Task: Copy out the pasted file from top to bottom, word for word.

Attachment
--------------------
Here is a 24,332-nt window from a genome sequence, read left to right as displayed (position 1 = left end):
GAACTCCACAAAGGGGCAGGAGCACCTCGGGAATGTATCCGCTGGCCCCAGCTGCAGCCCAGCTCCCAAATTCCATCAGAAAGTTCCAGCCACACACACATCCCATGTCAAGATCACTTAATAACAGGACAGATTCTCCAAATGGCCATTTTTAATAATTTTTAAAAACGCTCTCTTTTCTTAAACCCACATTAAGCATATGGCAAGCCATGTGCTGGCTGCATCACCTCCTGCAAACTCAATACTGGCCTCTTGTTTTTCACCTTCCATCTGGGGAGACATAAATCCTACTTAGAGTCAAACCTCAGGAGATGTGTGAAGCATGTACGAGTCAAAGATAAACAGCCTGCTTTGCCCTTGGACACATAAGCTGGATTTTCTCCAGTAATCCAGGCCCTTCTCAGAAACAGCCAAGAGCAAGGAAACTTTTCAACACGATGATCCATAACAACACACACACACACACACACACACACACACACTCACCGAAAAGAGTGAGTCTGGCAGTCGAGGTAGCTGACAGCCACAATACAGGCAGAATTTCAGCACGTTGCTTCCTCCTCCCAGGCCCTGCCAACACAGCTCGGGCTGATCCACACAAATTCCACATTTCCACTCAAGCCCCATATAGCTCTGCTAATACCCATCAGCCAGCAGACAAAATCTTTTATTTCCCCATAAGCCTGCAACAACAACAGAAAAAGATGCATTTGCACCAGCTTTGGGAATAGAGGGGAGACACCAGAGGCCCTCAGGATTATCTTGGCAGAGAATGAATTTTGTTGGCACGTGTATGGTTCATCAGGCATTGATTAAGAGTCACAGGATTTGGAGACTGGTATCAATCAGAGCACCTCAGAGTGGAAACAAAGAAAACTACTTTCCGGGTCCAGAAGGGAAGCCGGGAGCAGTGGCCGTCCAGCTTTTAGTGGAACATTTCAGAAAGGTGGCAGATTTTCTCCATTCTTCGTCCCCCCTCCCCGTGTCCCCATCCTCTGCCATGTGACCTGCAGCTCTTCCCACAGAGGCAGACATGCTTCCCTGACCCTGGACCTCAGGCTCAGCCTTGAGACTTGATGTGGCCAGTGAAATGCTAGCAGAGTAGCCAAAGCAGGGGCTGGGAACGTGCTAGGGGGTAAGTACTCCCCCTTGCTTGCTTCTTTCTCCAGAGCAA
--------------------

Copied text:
Here is a 24,332-nt window from a genome sequence, read left to right as displayed (position 1 = left end):
GAACTCCACAAAGGGGCAGGAGCACCTCGGGAATGTATCCGCTGGCCCCAGCTGCAGCCCAGCTCCCAAATTCCATCAGAAAGTTCCAGCCACACACACATCCCATGTCAAGATCACTTAATAACAGGACAGATTCTCCAAATGGCCATTTTTAATAATTTTTAAAAACGCTCTCTTTTCTTAAACCCACATTAAGCATATGGCAAGCCATGTGCTGGCTGCATCACCTCCTGCAAACTCAATACTGGCCTCTTGTTTTTCACCTTCCATCTGGGGAGACATAAATCCTACTTAGAGTCAAACCTCAGGAGATGTGTGAAGCATGTACGAGTCAAAGATAAACAGCCTGCTTTGCCCTTGGACACATAAGCTGGATTTTCTCCAGTAATCCAGGCCCTTCTCAGAAACAGCCAAGAGCAAGGAAACTTTTCAACACGATGATCCATAACAACACACACACACACACACACACACACACACACTCACCGAAAAGAGTGAGTCTGGCAGTCGAGGTAGCTGACAGCCACAATACAGGCAGAATTTCAGCACGTTGCTTCCTCCTCCCAGGCCCTGCCAACACAGCTCGGGCTGATCCACACAAATTCCACATTTCCACTCAAGCCCCATATAGCTCTGCTAATACCCATCAGCCAGCAGACAAAATCTTTTATTTCCCCATAAGCCTGCAACAACAACAGAAAAAGATGCATTTGCACCAGCTTTGGGAATAGAGGGGAGACACCAGAGGCCCTCAGGATTATCTTGGCAGAGAATGAATTTTGTTGGCACGTGTATGGTTCATCAGGCATTGATTAAGAGTCACAGGATTTGGAGACTGGTATCAATCAGAGCACCTCAGAGTGGAAACAAAGAAAACTACTTTCCGGGTCCAGAAGGGAAGCCGGGAGCAGTGGCCGTCCAGCTTTTAGTGGAACATTTCAGAAAGGTGGCAGATTTTCTCCATTCTTCGTCCCCCCTCCCCGTGTCCCCATCCTCTGCCATGTGACCTGCAGCTCTTCCCACAGAGGCAGACATGCTTCCCTGACCCTGGACCTCAGGCTCAGCCTTGAGACTTGATGTGGCCAGTGAAATGCTAGCAGAGTAGCCAAAGCAGGGGCTGGGAACGTGCTAGGGGGTAAGTACTCCCCCTTGCTTGCTTCTTTCTCCAGAGCAA